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Nanoscale surface modifications to control capillary flow characteristics in PMMA microfluidic devices.

Mukhopadhyay S, Roy SS, D'Sa RA, Mathur A, Holmes RJ, McLaughlin JA - Nanoscale Res Lett (2011)

Bottom Line: Experimental results presented in detail the surface modifications in the form of distinct changes in the static water contact angle across a range from 44.3 to 81.2 when compared to pristine PMMA surfaces.Additionally, capillary flow of water (dyed to aid visualization) through the microfluidic devices was recorded and analyzed to provide comparison data between filling time of a microfluidic chamber and surface modification characteristics, including the effects of surface energy and surface roughness on the microfluidic flow.We have experimentally demonstrated that fluid flow and thus filling time for the microfluidic device was significantly faster for the device with surface modifications that resulted in a lower static contact angle, and also that the incorporation of micro-pillars into a fluidic device increases the filling time when compared to comparative devices.

View Article: PubMed Central - HTML - PubMed

Affiliation: Nanotechnology and Integrated Bio-Engineering Center, School of Engineering, University of Ulster, Jordanstown, Co Antrim, BT37 0QB, Northern Ireland, UK. s.sinha-roy@ulster.ac.uk.

ABSTRACT
Polymethylmethacrylate (PMMA) microfluidic devices have been fabricated using a hot embossing technique to incorporate micro-pillar features on the bottom wall of the device which when combined with either a plasma treatment or the coating of a diamond-like carbon (DLC) film presents a range of surface modification profiles. Experimental results presented in detail the surface modifications in the form of distinct changes in the static water contact angle across a range from 44.3 to 81.2 when compared to pristine PMMA surfaces. Additionally, capillary flow of water (dyed to aid visualization) through the microfluidic devices was recorded and analyzed to provide comparison data between filling time of a microfluidic chamber and surface modification characteristics, including the effects of surface energy and surface roughness on the microfluidic flow. We have experimentally demonstrated that fluid flow and thus filling time for the microfluidic device was significantly faster for the device with surface modifications that resulted in a lower static contact angle, and also that the incorporation of micro-pillars into a fluidic device increases the filling time when compared to comparative devices.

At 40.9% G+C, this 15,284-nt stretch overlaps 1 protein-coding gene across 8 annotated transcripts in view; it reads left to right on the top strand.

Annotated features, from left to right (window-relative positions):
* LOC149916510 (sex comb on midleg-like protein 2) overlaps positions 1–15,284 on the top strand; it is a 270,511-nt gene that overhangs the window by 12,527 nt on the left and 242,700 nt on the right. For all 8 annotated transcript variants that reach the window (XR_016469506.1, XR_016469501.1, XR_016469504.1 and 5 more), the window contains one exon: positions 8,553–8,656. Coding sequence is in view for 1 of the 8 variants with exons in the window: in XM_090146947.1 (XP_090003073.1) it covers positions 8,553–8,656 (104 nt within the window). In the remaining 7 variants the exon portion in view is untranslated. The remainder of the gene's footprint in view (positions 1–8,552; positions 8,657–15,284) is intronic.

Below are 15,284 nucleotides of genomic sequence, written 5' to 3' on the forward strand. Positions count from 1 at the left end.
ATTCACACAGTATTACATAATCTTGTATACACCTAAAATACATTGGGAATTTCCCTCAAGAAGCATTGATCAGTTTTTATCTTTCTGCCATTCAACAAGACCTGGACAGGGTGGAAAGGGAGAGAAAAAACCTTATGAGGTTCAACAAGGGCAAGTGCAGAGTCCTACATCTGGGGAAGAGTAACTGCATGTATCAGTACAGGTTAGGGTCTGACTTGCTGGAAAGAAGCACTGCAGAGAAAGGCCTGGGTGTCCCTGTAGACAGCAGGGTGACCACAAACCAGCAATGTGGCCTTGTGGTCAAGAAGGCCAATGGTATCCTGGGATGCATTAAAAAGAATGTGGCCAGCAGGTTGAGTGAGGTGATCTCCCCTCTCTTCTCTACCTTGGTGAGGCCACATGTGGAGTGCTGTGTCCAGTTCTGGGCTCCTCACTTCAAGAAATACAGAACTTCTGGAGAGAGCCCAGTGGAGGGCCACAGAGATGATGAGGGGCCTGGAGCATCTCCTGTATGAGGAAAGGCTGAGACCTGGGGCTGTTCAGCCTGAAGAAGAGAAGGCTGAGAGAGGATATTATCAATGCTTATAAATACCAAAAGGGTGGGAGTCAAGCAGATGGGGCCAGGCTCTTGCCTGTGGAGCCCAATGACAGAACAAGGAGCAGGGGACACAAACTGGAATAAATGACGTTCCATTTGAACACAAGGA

No MeSH data available.


Variation of filling time with static water contact angle.
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Figure 9: Variation of filling time with static water contact angle.

Mentions: The air-water interface position and the filling time (time required for the meniscus to travel from the inlet to outlet of the device) were determined from the video files captured using the CMOS camera. A representative sequence of frames following the meniscus movement of dyed water on the air DBD processed microchannel surface containing 300 μm pillar is shown in Figure 6. While, Figure 7 presents the meniscus position-time graphs for the device containing no pillars on the channel wall and Figure 8 presents the data for the device containing 100 μm pillars on the bottom of the microchannel. The variation in filling time as a function of contact angle is shown in Figure 9, and the following observations can be made from the data presented in Figure 7 to Figure 9: